The real reason Jeff Sessions is refusing to resign

The only way Donald Trump could make it more clear that he wants Attorney General Jeff Sessions to resign is if he egged his house. Trump trashed Sessions in an interview this week and said he regretted having appointed him. Then when Sessions didn’t resign, scandalous dirt conveniently leaked out about him to the media. Yet Sessions, for now at least, is still refusing to resign. And I think I know why.

There are two strong reasons for Jeff Sessions to want to hang onto his current job as long as he can. The first is a deeply personal one, while the second is a high stakes legal one. I suspect both reasons have prompted Sessions to swallow his pride and stick it out under a boss who wants him gone. The first reason is that Sessions is deeply committed to his own warped views on social matters. He’s a career back bencher politician who’s never been allowed to roam free until now. As Attorney General, he’s suddenly able to lock up minorities, screw the poor, even carry out his weirdly personal vendetta against marijuana users of all stripes – and his boss doesn’t really care about any of it one way or the other.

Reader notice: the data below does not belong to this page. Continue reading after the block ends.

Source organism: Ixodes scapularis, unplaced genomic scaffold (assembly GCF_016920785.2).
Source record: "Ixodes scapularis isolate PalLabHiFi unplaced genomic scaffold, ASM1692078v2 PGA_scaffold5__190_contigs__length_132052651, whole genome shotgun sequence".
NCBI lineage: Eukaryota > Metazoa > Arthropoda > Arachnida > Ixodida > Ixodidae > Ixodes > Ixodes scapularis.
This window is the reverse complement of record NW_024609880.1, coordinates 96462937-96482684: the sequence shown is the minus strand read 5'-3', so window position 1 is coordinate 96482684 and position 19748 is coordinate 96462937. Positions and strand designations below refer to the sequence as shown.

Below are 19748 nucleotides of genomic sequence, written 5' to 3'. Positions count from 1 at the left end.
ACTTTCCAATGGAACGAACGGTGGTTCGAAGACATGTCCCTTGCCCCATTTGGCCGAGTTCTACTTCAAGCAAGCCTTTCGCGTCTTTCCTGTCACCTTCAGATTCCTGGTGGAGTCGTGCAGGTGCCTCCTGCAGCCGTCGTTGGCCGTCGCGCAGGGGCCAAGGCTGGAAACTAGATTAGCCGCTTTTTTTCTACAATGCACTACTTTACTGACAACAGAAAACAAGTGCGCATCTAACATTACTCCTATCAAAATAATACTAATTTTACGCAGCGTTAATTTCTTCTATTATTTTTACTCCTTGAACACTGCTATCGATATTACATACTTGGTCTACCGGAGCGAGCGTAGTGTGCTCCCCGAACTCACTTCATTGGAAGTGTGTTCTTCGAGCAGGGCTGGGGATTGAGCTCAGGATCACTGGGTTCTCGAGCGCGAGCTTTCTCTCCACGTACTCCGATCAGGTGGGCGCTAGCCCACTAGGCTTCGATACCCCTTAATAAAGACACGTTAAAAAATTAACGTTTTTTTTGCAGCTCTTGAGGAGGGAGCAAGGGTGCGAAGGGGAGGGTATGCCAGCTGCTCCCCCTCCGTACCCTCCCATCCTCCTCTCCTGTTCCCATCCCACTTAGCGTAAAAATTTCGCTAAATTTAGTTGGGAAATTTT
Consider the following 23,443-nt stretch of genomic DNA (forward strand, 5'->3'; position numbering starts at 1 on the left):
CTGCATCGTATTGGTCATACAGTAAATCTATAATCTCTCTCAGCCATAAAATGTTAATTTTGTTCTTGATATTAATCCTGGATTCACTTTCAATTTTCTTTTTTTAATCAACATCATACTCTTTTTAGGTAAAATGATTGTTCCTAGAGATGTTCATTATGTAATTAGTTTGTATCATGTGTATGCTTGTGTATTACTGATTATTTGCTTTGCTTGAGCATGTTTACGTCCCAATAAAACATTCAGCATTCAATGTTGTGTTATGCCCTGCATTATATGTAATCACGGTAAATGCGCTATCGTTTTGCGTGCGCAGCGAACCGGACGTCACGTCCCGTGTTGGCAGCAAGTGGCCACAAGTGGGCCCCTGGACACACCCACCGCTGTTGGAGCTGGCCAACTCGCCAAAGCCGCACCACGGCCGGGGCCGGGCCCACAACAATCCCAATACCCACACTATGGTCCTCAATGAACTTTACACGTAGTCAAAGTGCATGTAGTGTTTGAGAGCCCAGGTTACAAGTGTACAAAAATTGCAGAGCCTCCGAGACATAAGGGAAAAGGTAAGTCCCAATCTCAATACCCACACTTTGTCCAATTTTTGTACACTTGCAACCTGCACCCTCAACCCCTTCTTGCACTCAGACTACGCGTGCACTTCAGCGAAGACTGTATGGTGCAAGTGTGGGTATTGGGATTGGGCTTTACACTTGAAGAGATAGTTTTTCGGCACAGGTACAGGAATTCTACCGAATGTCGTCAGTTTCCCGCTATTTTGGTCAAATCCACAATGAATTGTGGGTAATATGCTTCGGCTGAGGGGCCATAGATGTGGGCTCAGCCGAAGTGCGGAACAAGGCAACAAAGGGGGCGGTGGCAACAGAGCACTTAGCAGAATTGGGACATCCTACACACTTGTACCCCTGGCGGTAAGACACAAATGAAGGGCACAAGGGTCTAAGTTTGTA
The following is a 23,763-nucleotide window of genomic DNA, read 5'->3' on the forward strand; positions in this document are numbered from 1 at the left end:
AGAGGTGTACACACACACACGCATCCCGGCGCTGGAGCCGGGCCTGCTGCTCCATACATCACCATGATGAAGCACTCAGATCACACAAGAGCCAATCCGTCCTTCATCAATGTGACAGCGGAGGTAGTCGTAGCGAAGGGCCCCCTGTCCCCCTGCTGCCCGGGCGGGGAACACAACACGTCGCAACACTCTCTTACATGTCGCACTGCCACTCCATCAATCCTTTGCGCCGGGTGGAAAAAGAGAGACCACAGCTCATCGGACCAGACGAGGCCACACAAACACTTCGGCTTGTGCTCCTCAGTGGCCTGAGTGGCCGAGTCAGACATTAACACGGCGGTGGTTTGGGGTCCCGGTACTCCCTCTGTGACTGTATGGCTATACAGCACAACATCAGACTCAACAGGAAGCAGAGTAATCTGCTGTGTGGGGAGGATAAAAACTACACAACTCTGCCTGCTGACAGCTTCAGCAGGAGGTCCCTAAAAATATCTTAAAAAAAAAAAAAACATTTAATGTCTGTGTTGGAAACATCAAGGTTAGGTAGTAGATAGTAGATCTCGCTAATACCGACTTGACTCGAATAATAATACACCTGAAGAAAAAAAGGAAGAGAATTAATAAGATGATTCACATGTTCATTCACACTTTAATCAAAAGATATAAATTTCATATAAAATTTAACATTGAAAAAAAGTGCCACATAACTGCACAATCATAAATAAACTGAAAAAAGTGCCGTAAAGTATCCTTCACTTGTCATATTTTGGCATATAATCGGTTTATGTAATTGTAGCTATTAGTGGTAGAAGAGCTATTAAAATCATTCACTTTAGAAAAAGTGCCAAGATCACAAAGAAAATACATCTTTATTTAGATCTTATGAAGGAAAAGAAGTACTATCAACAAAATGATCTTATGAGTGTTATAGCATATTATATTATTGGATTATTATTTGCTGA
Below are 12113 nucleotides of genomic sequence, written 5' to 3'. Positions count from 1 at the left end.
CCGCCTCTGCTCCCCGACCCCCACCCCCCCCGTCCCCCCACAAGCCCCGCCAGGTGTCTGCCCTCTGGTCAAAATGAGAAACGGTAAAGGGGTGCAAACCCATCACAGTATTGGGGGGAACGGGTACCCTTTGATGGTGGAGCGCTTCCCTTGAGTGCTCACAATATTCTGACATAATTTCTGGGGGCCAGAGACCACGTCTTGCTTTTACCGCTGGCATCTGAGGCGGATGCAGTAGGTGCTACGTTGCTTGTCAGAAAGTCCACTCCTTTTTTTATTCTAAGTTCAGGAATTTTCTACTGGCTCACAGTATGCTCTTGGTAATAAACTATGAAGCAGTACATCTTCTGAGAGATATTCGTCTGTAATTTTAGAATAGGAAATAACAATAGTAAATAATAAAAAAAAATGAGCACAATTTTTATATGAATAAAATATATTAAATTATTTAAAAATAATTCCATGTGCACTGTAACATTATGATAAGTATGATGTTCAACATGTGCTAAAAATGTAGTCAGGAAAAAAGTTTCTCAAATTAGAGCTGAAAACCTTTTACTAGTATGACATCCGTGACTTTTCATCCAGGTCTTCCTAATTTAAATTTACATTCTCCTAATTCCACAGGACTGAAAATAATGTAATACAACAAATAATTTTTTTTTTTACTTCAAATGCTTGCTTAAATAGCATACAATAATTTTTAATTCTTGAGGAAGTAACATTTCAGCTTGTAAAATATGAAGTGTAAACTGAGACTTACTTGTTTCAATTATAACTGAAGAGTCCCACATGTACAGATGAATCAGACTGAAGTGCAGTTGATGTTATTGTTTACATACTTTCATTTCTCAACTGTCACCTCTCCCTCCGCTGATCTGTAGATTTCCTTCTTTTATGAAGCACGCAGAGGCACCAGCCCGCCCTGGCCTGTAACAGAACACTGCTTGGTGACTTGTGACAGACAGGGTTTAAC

The longer Sessions can stick it out on the job, the more damage he gets to do to American society. As it is, it’ll take a decade to undo the hideously racist and un-American policies that Sessions has put in place over the past six months. This evil man thinks he’s carrying out God’s will by doing these evil things. So of course he doesn’t want to resign, now that he’s finally in position to destroy people’s lives for the first time in his own miserable life. But there’s also a more pragmatic reason he wants to tough it out for awhile longer.

Jeff Sessions has committed multiple felonies by lying under oath about his Russia meetings, and then lying under oath again. When he got caught, he recused himself in order to take the focus of the Trump-Russia scandal off himself. It vaguely worked as a temporary measure. But he’ll pay for those crimes eventually. And because he didn’t protect Trump, in the end Trump won’t protect him. So as things get exponentially worse for Trump, the job status of Sessions becomes a matter of leverage.

Sessions knows that his resignation is a bargaining chip. If he resigns now, he forfeits that chip for no reason. But if he hangs onto it, he can trade it away later for his own benefit. Maybe he’ll ask investigators for leniency in exchange for his resignation, just so they can get him off the board at the precise time they want him gone. Or maybe he’ll end up asking Trump for a pardon in exchange for his resignation. At this point no one wants Sessions on the job, and he knows it. But he won’t leave until he thinks the time is right for him, on both a personal and criminal level.

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